Monday, Sept 21 started routinely for my wife and myself as we motored from the Country Inn in Ankeny, Iowa enroute to a welcome six-day mini-break in Lake Of The Ozarks, Missouri. It’s 9 a.m., blue skies, 61 degree temps. We stretched our hands upward and thankfully expressed, “All is well with the Lord”. And away we motored to the fabled hills, valleys and waters of Lake of the Ozarks.
However, stops along the way are necessary … and usually rewarding for curiosity seekers like we two highway travelers. Just outside Carrolton, Mo, my sharp-eyed bride noted a billboard reading “River’s Bottom Brewery” sporting both great beer and tasty pizza. Just like that we both hungered for a taste of each. Peanut Butter Bacon Jelly was a pizza choice. It was delicious. Equally tasty was their freshly-brewed beer.
Sitting off to my right was a guy with what appeared to me to be artificial limbs. I asked if I might chat with him for a few minutes before we continued on our way and he agreed. His name is Greg Flick, he lives in Tina, Mo., he’s 57 years old and he farms.
And now the rest of the story:
I somewhat gasped, “You can’t farm … you don’t have any arms and it looks to me like only one leg.” He smiled back to me, “Oh, I do a lot of farming … been at it for a long time too.”
I continued, “Now you tell me you were born this way, virtually without your arms and legs. How did you have the ambition and fortitude to get on with your life despite these obvious limitations?”
Greg responded, “Early in my life my parents told me if I wanted to make something of my life I had to get out and work for it. So that’s what I’ve always done.”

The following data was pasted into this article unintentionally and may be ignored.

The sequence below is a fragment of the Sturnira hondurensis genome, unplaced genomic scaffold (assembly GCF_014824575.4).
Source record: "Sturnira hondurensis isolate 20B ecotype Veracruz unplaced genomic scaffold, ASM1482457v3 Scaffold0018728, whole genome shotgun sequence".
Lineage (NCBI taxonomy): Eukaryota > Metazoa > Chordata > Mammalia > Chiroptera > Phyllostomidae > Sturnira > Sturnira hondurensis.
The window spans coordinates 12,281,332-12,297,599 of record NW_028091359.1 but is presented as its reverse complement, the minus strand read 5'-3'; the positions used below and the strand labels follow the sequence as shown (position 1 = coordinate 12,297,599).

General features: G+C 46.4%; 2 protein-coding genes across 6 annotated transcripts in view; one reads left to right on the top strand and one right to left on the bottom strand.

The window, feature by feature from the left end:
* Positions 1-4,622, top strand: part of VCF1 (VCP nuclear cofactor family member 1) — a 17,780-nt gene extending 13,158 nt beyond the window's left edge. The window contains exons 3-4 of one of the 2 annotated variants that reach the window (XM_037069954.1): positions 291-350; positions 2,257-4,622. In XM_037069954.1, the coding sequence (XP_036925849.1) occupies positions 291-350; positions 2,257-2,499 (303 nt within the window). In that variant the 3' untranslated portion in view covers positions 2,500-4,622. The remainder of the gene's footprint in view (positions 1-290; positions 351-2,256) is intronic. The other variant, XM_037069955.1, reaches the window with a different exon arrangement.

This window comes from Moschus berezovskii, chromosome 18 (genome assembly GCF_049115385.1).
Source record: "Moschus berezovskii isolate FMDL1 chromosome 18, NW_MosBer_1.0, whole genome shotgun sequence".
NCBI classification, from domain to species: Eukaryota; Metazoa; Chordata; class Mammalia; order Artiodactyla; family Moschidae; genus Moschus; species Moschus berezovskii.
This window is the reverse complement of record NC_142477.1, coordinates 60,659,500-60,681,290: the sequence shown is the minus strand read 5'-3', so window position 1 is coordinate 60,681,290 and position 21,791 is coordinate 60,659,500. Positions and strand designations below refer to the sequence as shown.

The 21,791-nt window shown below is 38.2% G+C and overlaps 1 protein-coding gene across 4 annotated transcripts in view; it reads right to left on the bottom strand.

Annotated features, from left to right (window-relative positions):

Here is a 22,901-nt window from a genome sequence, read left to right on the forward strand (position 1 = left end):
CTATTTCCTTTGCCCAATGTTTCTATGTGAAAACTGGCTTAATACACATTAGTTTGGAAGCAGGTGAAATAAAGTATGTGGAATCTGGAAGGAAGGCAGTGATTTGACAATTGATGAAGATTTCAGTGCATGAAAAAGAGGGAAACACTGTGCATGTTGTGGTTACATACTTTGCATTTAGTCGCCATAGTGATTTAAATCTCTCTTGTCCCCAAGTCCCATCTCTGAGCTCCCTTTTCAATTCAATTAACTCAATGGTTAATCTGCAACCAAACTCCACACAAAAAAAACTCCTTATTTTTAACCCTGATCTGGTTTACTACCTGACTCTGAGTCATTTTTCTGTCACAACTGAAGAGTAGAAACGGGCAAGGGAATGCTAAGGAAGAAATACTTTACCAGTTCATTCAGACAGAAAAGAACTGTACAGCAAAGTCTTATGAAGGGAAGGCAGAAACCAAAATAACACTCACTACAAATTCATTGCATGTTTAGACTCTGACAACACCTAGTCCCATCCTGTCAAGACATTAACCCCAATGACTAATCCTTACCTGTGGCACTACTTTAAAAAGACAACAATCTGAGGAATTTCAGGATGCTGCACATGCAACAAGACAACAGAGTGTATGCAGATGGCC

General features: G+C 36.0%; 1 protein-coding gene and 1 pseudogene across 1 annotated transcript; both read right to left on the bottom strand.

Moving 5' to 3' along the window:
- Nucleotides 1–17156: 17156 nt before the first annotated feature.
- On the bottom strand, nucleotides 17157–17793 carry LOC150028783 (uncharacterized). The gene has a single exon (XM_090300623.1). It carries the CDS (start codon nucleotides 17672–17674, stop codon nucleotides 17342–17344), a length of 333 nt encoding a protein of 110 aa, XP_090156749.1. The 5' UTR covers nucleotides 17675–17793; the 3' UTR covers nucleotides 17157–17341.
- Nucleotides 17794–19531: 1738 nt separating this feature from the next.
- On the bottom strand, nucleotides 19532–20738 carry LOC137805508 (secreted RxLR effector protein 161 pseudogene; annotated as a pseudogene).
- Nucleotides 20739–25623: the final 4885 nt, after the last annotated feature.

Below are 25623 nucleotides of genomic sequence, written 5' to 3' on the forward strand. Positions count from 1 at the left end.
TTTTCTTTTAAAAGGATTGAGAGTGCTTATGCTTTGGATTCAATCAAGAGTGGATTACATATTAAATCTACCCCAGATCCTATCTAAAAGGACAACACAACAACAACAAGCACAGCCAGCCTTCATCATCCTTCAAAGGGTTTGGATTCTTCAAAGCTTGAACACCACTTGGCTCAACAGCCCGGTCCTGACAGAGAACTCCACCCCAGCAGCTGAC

Now I was really intrigued. “Can you really do everything or how much help do you need?” He casually admitted, “Oh I need a little help now and then. Hooking up equipment is easier if you have another person to assist.”
That means Greg drives his tractor, runs his combine and pretty much all the other tasks of farming. Which prompted this obvious question from me, “How many times did you hurt yourself because you couldn’t get out of the way?” This amazing response: “Never! I ain’t saying I haven’t gotten banged up a bit because bumps and bruises do happen in this farming work.”
All this and you are a corn, soybean and hay-making farmer? “Yeah, we used to do a lot of hay work but we’re out of livestock now. We used to raise a lot of cattle. Back in those days quite a few hogs too.”
I countered, “How in hell could you do cattle and calf rearing work?”
Greg perhaps backed off just a bit saying, “I was the feeder calf man … not much bending and lifting in that work. And working with the hogs … well, some things I best not say on your recording device. But there’s really not a whole lot that I cannot do.”
And you want to keep on farming? “Yes, I’m young enough and still like farming.”
So I countered, “But Greg, quite a few guys are now quitting because they aren’t make any money. How about you?”
He calmly responded, “Well, it’s been tough the last three years between the weather, crop prices and some other blips here and there; but I bought the farm at the right time because I had some equity and have managed to keep it together.”
And this year, what yields for you? We’re looking at record yields in my part of Minnesota. “The ground I farm will average between 150 and 180-bushel corn. On these hills, soybeans in the mid-40s are about the best I can do.”
So you make up for it with smarter marketing? “Not so … when I locked in my corn this year I got the lowest price of the season; soybeans the same way. I’m about $1 off on both crops right now. I was concerned when prices were bobbing around last spring, thinking I better lock something in right then. Corn was a little over $3 and beans a little over $8 so that’s what I did. Nope, not complaining because I’m still above break-even on my production costs”.